Competing with iconic fashion capitals—Milan, London, Paris—Prague often slips under the radar with an undistinguished fashion presence. Yet, the centuries-old European city is home to numerous Czech-based designers, many of whom are located in the Czech Fashion Centre. For the past 10 years, up and coming Czech designers have moved to the Fashion Centre, offering a unified focus and providing original clothing designs for women. The presence of these boutiques, in addition to other high-end shopping destinations, makes Josefov, the Jewish Quarter, the fashion destination of Prague.
Tatiana Boutique, located on Dušní in Staré Město, should be your first stop due to its central location. The crisp white walls are lined with a wide assortment of designs in numerous colors with hues that range from dark to light. A full length mirror and cream chair are situated next to a wall of formal wear — black dresses that belong in the Prague State Opera House. Tatiana is a label for any occasion but focuses on defining and highlighting the femininity of women, as described on their website. Designed by Taťána Kovaříková, the collections visibly complement a woman’s curves, emphasising elegance and femininity in both the shape and design.
Butik Klára Nademlýnská
Next-door to Tatiana is Klara Nademlynska. The boutique appears similar to Tatiana, however, the differences are visibly apparent in the designs. The Spring-Summer 2015 collection consists of light fabric dresses, both in color and material, leather and denim jackets, as well as denim shirts and overalls. The collection also features leather accessories including bags, clutches and belts. The lack of a formal wear section and a selection of more revealing clothing, lends this brand the ability to attract a younger audience. Clean and simple lines define this trendy style for young professional women.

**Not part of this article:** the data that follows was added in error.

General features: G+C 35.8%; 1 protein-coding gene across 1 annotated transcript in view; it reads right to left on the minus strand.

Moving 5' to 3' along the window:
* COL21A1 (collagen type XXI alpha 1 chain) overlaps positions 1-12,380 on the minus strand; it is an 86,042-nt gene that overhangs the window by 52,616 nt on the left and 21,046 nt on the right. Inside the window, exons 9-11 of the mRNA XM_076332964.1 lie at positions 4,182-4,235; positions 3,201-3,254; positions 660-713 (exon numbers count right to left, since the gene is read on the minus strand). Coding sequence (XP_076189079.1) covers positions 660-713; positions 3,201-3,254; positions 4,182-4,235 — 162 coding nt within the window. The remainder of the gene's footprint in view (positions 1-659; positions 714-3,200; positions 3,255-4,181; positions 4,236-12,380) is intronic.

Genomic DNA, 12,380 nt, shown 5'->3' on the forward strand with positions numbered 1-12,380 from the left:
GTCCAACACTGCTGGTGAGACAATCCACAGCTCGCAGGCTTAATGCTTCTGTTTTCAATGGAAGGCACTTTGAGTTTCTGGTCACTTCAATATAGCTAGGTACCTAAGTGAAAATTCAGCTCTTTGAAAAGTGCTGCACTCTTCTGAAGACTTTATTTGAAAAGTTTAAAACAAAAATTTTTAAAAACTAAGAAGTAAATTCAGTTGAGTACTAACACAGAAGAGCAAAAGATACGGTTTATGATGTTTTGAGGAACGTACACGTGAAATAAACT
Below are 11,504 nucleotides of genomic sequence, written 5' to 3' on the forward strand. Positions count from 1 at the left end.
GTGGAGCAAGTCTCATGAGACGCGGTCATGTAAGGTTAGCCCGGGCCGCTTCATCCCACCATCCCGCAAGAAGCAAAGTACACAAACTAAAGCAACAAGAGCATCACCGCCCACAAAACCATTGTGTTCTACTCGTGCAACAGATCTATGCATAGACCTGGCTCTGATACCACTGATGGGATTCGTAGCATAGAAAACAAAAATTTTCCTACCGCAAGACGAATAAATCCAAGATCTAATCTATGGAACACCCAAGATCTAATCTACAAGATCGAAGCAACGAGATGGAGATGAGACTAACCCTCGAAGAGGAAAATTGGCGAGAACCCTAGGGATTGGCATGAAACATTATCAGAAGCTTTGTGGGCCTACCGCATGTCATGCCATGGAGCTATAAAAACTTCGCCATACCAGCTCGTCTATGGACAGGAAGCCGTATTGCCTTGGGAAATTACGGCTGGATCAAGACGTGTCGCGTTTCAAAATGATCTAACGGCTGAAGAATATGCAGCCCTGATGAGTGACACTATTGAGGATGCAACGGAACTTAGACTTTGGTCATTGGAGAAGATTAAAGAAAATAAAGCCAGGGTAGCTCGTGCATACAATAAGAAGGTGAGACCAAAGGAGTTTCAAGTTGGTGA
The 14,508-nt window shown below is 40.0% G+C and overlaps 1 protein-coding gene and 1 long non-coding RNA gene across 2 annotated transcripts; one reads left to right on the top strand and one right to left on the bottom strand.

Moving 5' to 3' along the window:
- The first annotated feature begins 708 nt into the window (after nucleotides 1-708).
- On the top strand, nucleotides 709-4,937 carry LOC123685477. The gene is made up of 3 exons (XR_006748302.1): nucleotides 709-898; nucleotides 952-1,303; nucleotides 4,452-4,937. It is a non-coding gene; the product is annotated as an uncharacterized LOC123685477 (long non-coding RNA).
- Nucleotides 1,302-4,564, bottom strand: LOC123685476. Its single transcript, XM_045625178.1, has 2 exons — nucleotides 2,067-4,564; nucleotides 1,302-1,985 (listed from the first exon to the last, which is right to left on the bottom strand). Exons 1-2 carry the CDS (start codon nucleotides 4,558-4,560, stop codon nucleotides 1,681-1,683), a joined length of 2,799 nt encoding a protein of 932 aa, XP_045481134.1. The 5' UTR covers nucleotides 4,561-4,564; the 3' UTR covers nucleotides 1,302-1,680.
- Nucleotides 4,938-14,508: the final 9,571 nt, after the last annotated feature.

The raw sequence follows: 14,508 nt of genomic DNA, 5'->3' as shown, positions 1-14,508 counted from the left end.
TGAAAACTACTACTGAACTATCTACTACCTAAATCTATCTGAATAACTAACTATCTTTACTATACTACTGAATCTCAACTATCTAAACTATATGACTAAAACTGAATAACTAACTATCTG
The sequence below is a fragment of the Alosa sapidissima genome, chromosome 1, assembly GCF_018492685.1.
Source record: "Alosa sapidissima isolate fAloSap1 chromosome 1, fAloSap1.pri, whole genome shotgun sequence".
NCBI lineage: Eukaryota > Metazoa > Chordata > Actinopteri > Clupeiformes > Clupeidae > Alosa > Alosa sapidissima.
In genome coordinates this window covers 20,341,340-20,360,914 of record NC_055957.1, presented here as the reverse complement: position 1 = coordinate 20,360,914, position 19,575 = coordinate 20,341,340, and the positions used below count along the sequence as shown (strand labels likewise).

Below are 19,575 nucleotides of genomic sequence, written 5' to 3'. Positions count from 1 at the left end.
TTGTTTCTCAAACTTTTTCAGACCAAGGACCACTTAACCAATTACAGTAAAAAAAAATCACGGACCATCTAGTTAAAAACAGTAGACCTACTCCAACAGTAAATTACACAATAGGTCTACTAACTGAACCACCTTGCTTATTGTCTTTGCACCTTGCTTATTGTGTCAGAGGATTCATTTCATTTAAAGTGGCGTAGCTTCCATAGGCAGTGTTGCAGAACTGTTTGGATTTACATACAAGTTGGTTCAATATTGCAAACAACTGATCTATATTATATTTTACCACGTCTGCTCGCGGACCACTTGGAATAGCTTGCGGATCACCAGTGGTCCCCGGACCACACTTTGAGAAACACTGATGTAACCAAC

Brunch at the Bake Shop
On the corner of Kozí and V Kolkovně, across from UnUtero (look for the striking metallic woman statue), the Bakeshop Praha is a convenient brunch spot. Walk through the black doors and you will see the selection of sandwiches, salads, fresh bread, soup, cakes and pastries. The restaurant provides both indoor and outdoor seating, which quickly fills up during this lunch rush hour. The Bake Shop also offers a java menu, if you want a variety of coffee drinks without compromising an extensive menu. Located in the middle of the Fashion Centre, the Bakeshop serves as a pitstop as you google-map your next destination using the complimentary WiFi.
Timoure Et Group
Walking into the Timoure Et Group Boutique, you are welcomed by a friendly sales associate seated at a chic, clear desk. The design of the boutique complements the simplistic design of the clothes. A brand produced by designers Alexandra Pavalová Ivana Šafránková, Timoure Et Group represents a combination of a trendy yet classic woman. The collection consists of pants, shirts, blouses, dresses and leather goods all with muted colors and clean lines. There is an expansive selection, yet most of the clothing displays uniformity in style. The pieces are meant to be easily mixed and worn timelessly. Although the style is aimed toward women 25+, a nude trench coat in the SP/S 2015 collection is essential to any wardrobe.
Lunch at Nostress Cafe Restaurant and Gallery